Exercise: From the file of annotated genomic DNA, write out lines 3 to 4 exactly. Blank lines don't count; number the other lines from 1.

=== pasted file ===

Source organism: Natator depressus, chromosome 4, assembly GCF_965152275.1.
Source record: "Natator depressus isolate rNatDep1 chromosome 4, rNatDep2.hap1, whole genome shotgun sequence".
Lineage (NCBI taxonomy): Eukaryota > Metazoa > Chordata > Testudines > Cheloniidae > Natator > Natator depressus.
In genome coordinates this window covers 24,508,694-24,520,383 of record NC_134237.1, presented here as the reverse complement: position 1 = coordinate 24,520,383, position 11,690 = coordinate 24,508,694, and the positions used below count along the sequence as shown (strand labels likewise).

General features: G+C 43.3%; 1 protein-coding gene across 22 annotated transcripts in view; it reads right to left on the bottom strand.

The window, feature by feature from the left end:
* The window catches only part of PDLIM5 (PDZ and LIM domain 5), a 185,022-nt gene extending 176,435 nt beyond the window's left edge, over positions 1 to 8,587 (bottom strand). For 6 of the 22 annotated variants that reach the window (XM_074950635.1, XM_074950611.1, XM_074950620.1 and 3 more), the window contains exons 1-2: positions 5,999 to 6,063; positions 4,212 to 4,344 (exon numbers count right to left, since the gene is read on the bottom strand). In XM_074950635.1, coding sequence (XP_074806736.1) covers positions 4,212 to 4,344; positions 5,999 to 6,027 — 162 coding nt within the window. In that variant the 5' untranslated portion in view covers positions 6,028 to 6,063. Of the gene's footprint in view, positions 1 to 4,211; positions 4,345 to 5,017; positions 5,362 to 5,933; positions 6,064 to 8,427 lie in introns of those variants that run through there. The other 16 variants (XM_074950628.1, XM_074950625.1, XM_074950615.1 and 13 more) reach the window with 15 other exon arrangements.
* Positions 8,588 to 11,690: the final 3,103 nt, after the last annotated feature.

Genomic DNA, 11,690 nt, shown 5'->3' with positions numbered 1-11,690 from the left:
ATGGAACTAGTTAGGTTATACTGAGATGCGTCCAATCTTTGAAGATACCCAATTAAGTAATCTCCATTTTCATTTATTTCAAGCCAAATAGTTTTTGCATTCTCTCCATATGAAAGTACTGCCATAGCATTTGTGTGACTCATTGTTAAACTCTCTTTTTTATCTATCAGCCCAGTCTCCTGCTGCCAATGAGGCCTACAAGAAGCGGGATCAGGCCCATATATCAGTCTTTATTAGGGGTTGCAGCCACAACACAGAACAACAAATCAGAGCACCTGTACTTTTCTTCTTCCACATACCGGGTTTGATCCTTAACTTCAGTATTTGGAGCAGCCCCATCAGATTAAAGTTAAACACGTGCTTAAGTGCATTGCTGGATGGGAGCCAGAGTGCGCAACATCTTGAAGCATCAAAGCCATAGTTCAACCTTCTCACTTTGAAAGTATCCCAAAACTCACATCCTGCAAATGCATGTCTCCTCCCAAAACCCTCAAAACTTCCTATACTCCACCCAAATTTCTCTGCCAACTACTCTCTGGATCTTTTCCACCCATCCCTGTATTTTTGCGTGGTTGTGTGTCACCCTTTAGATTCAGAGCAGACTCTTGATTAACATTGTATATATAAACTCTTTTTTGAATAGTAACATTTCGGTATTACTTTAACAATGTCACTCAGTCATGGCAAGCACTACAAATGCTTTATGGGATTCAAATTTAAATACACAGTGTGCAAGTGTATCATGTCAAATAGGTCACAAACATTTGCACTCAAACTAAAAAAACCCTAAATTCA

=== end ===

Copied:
Lineage (NCBI taxonomy): Eukaryota > Metazoa > Chordata > Testudines > Cheloniidae > Natator > Natator depressus.
In genome coordinates this window covers 24,508,694-24,520,383 of record NC_134237.1, presented here as the reverse complement: position 1 = coordinate 24,520,383, position 11,690 = coordinate 24,508,694, and the positions used below count along the sequence as shown (strand labels likewise).